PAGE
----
What People Want to Hear

Do you remember in Elementary when you would have to do silly writing exercises for your class, or for some school-wide activity? My school had one event that asked every student to write what they would do if they were the school principal. Everyone was excited about the fun things they would add to the school, or simply make attending class wholly optional, an ever-recess. I remember being very pragmatic. No class was silly, unreasonable. But a gigantic swimming pool? Yeah, I’d use my principal power for that.

The winner got to read out what they wrote in a school assembly, and the added “pleasure” of being principal for a day. If it were me I would stage a coup and fire all the staff who could speak against me, and install confederates, yes-men, Shalyn (the cute girl I had a crush on), etc., and keep my position forever or until some great betrayal brought me down. Et tu, Shalyn?

I’m getting off track. The girl who won wrote a lot of eye-rolling stuff like, “I would be fair to all the students,” and that kind of PR wankery. But it taught me a valuable lesson: if I wanted to get anywhere, I had to know how to say what people wanted to hear. The next time we had to write a schoolwide report, it was a poem about how we should treat the world. Or something like that. And I went all-out whitebread conservative poster child on my poem, using conventional rhyming patterns and even name-dropping God. And guess what? I was suddenly good enough to read my poem in front of the whole school in an assembly. My catered, censored, phoney phoney phoney poem.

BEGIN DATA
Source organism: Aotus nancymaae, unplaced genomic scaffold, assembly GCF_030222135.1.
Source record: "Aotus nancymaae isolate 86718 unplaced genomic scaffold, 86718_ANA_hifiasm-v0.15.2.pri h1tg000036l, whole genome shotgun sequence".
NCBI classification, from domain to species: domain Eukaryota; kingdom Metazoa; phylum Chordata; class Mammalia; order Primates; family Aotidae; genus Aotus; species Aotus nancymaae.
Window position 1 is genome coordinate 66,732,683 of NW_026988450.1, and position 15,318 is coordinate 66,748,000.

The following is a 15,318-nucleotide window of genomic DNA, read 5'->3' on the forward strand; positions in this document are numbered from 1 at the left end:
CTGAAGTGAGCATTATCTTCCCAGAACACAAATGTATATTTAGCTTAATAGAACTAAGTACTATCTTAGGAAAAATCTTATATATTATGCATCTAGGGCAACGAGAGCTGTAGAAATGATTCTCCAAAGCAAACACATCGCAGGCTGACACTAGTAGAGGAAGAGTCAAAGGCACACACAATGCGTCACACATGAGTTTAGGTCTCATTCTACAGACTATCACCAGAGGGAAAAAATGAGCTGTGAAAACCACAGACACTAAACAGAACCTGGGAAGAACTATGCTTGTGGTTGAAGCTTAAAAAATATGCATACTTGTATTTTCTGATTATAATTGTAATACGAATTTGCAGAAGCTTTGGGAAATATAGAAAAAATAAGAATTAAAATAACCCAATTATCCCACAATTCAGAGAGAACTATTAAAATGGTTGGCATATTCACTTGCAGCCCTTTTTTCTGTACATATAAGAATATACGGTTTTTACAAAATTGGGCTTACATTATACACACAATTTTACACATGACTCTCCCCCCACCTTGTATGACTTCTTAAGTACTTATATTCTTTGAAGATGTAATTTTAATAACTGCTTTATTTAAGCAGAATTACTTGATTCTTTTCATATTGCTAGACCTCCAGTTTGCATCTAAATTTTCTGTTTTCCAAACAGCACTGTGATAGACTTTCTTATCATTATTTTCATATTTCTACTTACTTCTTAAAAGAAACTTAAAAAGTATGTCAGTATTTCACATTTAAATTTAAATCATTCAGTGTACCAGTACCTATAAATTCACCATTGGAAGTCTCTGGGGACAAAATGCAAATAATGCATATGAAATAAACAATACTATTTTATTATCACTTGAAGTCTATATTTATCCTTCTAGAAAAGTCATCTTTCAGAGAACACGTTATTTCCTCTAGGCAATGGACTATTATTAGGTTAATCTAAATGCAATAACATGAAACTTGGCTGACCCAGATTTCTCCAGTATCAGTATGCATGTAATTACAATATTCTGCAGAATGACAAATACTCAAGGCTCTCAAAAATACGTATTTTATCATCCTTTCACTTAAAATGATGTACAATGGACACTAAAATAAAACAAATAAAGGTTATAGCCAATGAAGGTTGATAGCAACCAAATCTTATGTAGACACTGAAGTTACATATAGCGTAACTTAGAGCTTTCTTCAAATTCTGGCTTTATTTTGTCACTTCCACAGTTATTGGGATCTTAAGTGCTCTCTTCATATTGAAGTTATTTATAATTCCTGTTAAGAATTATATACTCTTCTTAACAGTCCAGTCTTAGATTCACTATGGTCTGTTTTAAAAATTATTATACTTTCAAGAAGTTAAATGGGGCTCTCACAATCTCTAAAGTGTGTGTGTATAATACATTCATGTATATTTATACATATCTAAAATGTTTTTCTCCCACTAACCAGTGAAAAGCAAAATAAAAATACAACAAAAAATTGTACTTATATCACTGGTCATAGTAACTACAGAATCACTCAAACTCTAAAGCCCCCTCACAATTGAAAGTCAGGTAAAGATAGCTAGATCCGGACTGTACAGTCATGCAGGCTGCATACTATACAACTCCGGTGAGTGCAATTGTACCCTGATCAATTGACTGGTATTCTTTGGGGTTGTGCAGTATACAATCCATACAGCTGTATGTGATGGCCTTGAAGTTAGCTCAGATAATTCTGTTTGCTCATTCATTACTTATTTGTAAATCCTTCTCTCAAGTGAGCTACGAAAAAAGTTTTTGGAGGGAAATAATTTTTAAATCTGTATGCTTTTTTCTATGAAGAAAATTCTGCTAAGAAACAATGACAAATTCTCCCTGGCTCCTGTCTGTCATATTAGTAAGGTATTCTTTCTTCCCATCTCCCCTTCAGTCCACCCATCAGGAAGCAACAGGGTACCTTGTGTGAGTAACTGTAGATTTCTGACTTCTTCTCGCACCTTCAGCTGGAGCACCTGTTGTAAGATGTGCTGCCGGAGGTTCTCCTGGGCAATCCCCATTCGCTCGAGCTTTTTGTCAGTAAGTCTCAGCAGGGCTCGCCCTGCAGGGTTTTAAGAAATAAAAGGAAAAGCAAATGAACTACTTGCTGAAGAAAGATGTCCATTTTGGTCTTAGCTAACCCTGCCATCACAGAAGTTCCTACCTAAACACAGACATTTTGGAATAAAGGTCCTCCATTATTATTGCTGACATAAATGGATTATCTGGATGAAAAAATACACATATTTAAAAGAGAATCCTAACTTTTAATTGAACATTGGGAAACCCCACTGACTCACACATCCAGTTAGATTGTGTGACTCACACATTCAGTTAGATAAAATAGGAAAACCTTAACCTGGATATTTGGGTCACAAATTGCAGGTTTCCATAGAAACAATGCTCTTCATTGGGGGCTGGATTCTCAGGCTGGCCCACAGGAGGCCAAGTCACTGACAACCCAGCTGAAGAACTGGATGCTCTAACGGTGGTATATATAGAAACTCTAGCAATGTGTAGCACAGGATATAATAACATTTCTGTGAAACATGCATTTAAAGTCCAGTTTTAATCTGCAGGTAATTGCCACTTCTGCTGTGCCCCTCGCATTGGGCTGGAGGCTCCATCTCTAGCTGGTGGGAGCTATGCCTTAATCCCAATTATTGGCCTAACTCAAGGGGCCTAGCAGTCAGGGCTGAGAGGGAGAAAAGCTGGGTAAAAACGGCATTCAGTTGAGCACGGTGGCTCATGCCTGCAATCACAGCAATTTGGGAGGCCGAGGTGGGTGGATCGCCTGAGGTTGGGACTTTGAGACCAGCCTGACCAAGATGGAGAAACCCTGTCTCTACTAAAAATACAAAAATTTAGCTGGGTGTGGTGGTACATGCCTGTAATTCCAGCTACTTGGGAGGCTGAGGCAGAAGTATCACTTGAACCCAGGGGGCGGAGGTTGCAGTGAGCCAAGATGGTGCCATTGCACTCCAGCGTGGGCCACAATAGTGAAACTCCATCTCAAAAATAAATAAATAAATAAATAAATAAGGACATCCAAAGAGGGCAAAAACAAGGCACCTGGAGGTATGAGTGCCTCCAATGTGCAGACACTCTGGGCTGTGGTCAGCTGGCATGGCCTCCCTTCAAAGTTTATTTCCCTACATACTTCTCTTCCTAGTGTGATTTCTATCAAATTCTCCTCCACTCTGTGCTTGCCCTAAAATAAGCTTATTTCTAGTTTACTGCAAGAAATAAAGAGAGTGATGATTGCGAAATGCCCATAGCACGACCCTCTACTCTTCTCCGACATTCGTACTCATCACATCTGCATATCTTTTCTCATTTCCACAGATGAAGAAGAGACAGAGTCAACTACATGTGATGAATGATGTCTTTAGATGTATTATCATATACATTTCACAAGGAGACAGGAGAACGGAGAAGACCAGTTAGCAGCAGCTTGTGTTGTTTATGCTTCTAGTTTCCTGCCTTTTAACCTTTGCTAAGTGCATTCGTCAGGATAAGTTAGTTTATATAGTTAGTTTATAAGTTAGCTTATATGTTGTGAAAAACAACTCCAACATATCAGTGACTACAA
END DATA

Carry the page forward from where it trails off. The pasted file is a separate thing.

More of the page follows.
“I wish I coulda read my poem in front of the school,” said my friend.

Despite not caring a whit about what a wrote, the fact that I could con my superiors into thinking my work was assembly-worthy was like awakening to a new super power. Who knew I could use writing to make people pay attention to me? Only problem was, they weren’t really listening to me. They were listening to what they wanted to hear. But that has its own power, too.

These days, I write whatever I want. For fun, and to learn. I like to think that if I really buckled down and tried to write something that publishers would look twice at, I could. But I worry that I’d have to be that phoney conservative kid to do it. To say what people want to hear instead of what I think. Is it worth it, for a cheque? Does it bother me, whoring myself out? Maybe not. If I can work for money painting or tending till or making sandwiches or testing video games I can make money writing. It’s work, it deserves pay. I shouldn’t make it less than that by trying to make it more than that.

But, for now, I’ll write my goofy stories about memory worlds and accidental stalkers and invisible men. And cowboy wizards. Always cowboy wizards.

– H.

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